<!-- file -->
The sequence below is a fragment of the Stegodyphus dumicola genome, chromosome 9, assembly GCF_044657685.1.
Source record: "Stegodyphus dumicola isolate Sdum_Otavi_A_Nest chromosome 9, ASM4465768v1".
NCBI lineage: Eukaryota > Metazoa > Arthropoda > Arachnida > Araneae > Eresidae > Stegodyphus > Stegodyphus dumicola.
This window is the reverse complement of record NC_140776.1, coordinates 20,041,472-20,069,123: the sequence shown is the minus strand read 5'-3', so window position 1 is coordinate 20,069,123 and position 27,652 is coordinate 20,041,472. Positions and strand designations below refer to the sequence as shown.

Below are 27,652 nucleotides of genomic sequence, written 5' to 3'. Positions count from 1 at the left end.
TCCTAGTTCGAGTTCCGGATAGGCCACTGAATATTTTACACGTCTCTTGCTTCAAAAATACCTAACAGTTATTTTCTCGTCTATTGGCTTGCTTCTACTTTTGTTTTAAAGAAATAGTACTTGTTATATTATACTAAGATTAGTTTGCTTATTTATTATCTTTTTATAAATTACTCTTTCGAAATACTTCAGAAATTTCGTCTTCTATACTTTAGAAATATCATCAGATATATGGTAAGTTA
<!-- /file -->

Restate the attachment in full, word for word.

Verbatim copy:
The sequence below is a fragment of the Stegodyphus dumicola genome, chromosome 9, assembly GCF_044657685.1.
Source record: "Stegodyphus dumicola isolate Sdum_Otavi_A_Nest chromosome 9, ASM4465768v1".
NCBI lineage: Eukaryota > Metazoa > Arthropoda > Arachnida > Araneae > Eresidae > Stegodyphus > Stegodyphus dumicola.
This window is the reverse complement of record NC_140776.1, coordinates 20,041,472-20,069,123: the sequence shown is the minus strand read 5'-3', so window position 1 is coordinate 20,069,123 and position 27,652 is coordinate 20,041,472. Positions and strand designations below refer to the sequence as shown.

Below are 27,652 nucleotides of genomic sequence, written 5' to 3'. Positions count from 1 at the left end.
TCCTAGTTCGAGTTCCGGATAGGCCACTGAATATTTTACACGTCTCTTGCTTCAAAAATACCTAACAGTTATTTTCTCGTCTATTGGCTTGCTTCTACTTTTGTTTTAAAGAAATAGTACTTGTTATATTATACTAAGATTAGTTTGCTTATTTATTATCTTTTTATAAATTACTCTTTCGAAATACTTCAGAAATTTCGTCTTCTATACTTTAGAAATATCATCAGATATATGGTAAGTTA